Mostly outsourced to a favorite CIA contractor, Science Applications International Corporation (SAIC), ICITAP provided cover for the CIA to infiltrate police agencies around the world. After initiially blowing the whistle on ICITAP's intelligence-related operations, Stromsen was joined by another ICITAP employee, Martin «Mick» Andersen, who charged that agencies other than the Justice Department were engaging in «illegal activities» in Haiti. Charles Allen, who worked for the Richardson, Texas police department and was assigned to ICITAP in 1995, said that the CIA would approach foreign police students enrolled in ICITAP training programs during off hours and weekends in an attempt to recruit them to be American spies. Other CIA recruitment of foreign police officers occurred during ICITAP training sessions at Fort Leonard Wood, Missouri.
ICITAP first began providing the CIA with «official cover» to infiltrate foreign police agencies in 1990 when it began its first operations in Panama after the U.S. military invasion. These operations were then expanded to Rwanda, Bosnia-Herzegovina, Kosovo, Georgia, the Eastern Slavonia province of Croatia, Serbia, Armenia, Moldova, Azerbaijan, Bulgaria, Montenegro, Macedonia, Tajikistan, Ukraine, Kazakhstan, Belarus, Mongolia, Kyrgyzstan, Uzbekistan, Albania, Liberia, Kenya, Nigeria, Ghana, Nepal, Pakistan, Bangladesh, Thailand, South Africa, and Iraq. ICITAP and CIA operations were closely linked in counter-narcotics/insurgency operations in Bolivia, Costa Rica, Colombia, Mexico, Guatemala, El Salvador, Belize, Haiti, and Panama.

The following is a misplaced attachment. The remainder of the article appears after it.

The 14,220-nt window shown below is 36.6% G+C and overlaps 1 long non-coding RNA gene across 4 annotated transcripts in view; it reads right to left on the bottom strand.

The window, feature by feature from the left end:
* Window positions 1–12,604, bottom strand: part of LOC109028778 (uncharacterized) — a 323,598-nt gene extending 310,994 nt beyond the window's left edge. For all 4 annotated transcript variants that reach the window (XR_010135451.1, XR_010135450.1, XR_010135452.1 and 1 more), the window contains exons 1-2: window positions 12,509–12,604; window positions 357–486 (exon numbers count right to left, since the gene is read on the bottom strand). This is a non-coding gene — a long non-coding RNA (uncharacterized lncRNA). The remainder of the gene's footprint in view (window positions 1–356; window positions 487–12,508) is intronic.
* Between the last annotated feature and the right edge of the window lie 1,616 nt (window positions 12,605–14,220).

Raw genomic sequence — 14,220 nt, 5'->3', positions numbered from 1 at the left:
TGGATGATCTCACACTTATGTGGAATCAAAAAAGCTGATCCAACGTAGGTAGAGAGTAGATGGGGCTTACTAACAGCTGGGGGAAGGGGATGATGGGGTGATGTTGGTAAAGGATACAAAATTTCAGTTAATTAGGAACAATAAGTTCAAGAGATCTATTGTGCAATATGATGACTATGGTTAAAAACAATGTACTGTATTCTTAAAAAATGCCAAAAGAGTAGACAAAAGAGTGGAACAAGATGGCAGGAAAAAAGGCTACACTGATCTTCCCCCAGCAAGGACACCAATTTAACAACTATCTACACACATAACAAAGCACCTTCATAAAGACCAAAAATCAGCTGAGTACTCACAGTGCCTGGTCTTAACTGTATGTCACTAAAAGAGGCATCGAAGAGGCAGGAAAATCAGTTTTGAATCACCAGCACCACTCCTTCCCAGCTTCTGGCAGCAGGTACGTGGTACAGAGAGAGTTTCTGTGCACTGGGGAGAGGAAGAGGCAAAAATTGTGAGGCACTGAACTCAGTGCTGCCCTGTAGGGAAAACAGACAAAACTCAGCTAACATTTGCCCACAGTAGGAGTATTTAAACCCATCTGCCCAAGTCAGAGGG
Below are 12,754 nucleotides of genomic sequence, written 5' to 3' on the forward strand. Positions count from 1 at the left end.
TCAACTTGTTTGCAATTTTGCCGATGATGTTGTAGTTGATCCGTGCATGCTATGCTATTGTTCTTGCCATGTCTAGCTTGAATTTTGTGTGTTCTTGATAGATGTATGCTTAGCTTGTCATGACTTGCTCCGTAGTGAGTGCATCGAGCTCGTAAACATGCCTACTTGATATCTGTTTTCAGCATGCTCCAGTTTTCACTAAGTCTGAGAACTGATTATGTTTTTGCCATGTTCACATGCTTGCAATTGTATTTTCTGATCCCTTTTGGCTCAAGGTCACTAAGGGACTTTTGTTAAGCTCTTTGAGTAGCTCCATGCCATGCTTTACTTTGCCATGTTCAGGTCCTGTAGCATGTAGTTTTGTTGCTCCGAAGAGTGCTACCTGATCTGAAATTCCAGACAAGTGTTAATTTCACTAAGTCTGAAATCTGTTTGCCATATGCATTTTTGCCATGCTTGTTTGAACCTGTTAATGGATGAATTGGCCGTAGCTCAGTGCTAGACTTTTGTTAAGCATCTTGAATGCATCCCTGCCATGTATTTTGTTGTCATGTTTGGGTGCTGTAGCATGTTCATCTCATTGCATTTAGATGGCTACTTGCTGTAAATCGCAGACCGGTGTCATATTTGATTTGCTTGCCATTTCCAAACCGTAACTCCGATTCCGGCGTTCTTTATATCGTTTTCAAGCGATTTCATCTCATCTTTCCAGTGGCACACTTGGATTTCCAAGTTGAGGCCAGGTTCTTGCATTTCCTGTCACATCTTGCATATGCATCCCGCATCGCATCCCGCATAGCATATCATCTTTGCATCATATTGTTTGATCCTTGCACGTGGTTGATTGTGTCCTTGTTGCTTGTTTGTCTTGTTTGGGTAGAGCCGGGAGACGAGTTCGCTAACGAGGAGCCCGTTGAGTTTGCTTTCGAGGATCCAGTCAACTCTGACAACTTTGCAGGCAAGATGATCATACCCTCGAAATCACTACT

ICITAP grew out of a U.S. Agency for International Development (USAID) program started in the early 1960s that saw U.S. police officers assigned to foreign police agencies for the purpose of training. However, it soon became obvious that the CIA was using the USAID program to gain influence over foreign police agencies to combat Soviet and Chinese influence. This was particularly the case in Somalia, where the Somali National Police served as a pro-U.S. counterpart to the pro-Communist bloc Somali armed forces. The chief CIA liaison working with the Somali National Police was a police officer on loan from the Los Angeles Police Department. Former Richmond, Indiana police officer Dan Mitrione joined the CIA to advise the Brazilian and Uruguayan governments, under USAID cover, on how to use electric shock and other torture techniques on political prisoners. Mitrione was kidnapped and executed by Uruguayan Tupamaro guerrillas for his crimes against humanity waged on the people of Uruguay. Brazilian President Dilma Rousseff was but one recipient of Mitrione’s brutal torture tactics which were implemented by the Brazilian security forces.